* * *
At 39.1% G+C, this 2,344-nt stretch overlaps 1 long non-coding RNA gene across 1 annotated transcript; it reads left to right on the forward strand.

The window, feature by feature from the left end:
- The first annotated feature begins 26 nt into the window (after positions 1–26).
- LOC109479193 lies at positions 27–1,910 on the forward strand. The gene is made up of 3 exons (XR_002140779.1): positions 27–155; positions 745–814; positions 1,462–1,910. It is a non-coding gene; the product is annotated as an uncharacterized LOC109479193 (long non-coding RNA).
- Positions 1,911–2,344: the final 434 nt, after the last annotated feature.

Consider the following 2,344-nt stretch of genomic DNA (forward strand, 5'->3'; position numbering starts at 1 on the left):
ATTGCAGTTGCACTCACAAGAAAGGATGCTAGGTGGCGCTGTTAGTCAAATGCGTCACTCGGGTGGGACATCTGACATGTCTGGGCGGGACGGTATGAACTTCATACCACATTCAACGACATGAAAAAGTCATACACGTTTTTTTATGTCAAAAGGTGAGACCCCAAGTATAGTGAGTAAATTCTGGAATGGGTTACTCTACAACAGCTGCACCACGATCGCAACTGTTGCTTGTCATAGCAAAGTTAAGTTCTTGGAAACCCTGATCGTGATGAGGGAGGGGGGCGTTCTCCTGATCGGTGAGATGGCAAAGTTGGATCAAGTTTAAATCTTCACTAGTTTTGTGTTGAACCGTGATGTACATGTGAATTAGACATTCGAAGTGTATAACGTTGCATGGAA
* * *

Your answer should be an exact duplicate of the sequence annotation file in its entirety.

At 39.1% G+C, this 2,344-nt stretch overlaps 1 long non-coding RNA gene across 1 annotated transcript; it reads left to right on the forward strand.

The window, feature by feature from the left end:
- The first annotated feature begins 26 nt into the window (after positions 1–26).
- LOC109479193 lies at positions 27–1,910 on the forward strand. The gene is made up of 3 exons (XR_002140779.1): positions 27–155; positions 745–814; positions 1,462–1,910. It is a non-coding gene; the product is annotated as an uncharacterized LOC109479193 (long non-coding RNA).
- Positions 1,911–2,344: the final 434 nt, after the last annotated feature.

Consider the following 2,344-nt stretch of genomic DNA (forward strand, 5'->3'; position numbering starts at 1 on the left):
ATTGCAGTTGCACTCACAAGAAAGGATGCTAGGTGGCGCTGTTAGTCAAATGCGTCACTCGGGTGGGACATCTGACATGTCTGGGCGGGACGGTATGAACTTCATACCACATTCAACGACATGAAAAAGTCATACACGTTTTTTTATGTCAAAAGGTGAGACCCCAAGTATAGTGAGTAAATTCTGGAATGGGTTACTCTACAACAGCTGCACCACGATCGCAACTGTTGCTTGTCATAGCAAAGTTAAGTTCTTGGAAACCCTGATCGTGATGAGGGAGGGGGGCGTTCTCCTGATCGGTGAGATGGCAAAGTTGGATCAAGTTTAAATCTTCACTAGTTTTGTGTTGAACCGTGATGTACATGTGAATTAGACATTCGAAGTGTATAACGTTGCATGGAA